Archive for Actor Lessons

The Actor’s Vow

kazan-elia-03-gElia Kazan’s Actor vow is something I stumbled across a few weeks ago for the first time. For me it has served two purposes. The first is as a validation of the frustration we sometimes experience in the acting process. The second is a reminder of the power that comes from committing fully to pursuing truthful work in every class, audition, and performance. You can find it hanging on the bulletin board inside the studio.

I will take my rightful place on the stage

And I will be myself

I am not a cosmic orphan

I have no reason to be timid.

I will respond as I feel; awkwardly, vulgarly,

But respond.

I will have my throat open.

I will have my heart open.

I will be vulnerable.

I may have anything or everything the world

Has to offer, but the thing

I need most, and want most, is to be myself.

I will admit rejection, admit pain, admit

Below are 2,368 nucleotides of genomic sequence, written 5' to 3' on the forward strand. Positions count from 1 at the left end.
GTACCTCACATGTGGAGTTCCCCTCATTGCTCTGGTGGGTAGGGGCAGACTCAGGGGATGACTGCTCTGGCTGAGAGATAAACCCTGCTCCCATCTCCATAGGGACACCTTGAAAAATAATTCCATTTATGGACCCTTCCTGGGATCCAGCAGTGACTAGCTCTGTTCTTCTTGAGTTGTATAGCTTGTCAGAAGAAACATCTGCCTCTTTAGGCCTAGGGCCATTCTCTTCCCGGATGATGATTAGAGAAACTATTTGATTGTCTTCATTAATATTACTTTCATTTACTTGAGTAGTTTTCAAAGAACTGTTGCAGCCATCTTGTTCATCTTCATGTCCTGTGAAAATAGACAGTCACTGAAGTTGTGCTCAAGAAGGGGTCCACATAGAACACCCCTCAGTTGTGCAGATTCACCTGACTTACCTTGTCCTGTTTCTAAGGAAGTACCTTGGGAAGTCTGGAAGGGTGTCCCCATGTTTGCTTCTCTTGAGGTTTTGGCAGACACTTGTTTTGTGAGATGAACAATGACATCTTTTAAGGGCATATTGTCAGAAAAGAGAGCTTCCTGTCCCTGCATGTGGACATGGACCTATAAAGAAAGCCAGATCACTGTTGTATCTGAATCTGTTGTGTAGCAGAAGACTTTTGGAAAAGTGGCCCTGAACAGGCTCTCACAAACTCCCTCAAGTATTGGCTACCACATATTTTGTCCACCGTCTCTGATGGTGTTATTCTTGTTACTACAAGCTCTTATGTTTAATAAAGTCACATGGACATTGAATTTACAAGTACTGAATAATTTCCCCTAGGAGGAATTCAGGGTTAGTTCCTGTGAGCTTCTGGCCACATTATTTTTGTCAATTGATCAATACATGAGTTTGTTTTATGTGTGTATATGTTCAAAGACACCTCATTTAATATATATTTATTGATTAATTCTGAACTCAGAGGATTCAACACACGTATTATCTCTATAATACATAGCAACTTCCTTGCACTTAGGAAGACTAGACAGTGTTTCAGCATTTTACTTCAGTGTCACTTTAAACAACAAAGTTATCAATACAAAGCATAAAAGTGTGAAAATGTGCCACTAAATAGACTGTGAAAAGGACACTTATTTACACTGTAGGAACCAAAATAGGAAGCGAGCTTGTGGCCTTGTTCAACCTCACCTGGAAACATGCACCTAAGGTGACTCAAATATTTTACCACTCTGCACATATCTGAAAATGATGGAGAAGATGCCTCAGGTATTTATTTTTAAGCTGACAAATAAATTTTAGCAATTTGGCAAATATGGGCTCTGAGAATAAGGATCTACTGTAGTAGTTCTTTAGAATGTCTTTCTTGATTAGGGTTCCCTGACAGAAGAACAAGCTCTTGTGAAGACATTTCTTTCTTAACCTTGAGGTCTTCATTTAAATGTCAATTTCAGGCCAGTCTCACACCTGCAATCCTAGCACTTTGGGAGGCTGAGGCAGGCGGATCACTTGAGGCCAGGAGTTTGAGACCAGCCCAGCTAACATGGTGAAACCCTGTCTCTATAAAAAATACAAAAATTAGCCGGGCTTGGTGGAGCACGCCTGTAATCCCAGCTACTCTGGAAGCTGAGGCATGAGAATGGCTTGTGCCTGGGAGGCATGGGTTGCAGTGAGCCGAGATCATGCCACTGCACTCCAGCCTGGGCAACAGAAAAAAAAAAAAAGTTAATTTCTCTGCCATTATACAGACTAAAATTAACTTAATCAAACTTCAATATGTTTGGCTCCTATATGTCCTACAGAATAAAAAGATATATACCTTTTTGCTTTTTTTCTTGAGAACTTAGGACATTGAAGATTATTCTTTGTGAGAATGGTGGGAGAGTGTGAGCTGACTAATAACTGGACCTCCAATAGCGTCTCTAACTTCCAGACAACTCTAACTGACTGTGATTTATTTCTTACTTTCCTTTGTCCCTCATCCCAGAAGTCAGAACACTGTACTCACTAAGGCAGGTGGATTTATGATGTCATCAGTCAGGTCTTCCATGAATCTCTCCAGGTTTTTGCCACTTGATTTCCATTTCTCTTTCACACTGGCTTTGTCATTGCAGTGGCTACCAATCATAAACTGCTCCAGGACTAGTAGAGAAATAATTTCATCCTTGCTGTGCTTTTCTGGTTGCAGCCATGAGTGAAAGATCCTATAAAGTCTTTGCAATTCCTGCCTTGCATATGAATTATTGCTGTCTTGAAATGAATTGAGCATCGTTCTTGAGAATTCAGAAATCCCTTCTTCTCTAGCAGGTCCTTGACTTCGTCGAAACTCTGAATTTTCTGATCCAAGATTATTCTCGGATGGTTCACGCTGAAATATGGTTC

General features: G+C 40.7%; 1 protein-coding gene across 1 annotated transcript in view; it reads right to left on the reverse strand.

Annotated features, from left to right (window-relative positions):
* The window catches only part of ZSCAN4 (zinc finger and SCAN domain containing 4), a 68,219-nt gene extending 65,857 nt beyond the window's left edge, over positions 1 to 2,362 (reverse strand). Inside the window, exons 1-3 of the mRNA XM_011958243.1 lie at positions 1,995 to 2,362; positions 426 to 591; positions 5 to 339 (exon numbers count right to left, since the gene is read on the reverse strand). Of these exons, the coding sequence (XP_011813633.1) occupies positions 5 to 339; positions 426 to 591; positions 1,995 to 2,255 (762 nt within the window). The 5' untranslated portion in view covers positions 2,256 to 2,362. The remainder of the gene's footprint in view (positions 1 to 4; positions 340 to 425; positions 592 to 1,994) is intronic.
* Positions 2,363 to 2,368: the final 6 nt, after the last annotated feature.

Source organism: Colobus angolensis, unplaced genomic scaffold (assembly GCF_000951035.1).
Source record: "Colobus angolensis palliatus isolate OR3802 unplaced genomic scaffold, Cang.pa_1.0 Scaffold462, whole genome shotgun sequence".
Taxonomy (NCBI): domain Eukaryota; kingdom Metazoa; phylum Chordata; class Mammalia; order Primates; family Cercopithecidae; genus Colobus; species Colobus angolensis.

Frustration, admit even pettiness, admit

Shame, admit outrage, admit anything and

Everything that happens to me.

The best and most human parts of me are

Those I have inhabited and hidden from

The world.

I will work on it.

I will raise my voice.

I will be heard.

-Elia Kazan

Happy New Year from the Student blogger!

I’m going to break from the usual format today, though it has a purpose, so bear with me.

Today I want to know about YOU.

More specifically, I want to know about you so that you can know about you.

And even more specifically, I want to ask a really stupid question that actually isn’t really that stupid once you think about it. I know, because when someone asked me the same question three years ago, I thought it was stupid. The question is, and once again PLEASE bear with me because I know you are going to shutter even reading this, but the question is this:

What is your New Year’s resolution?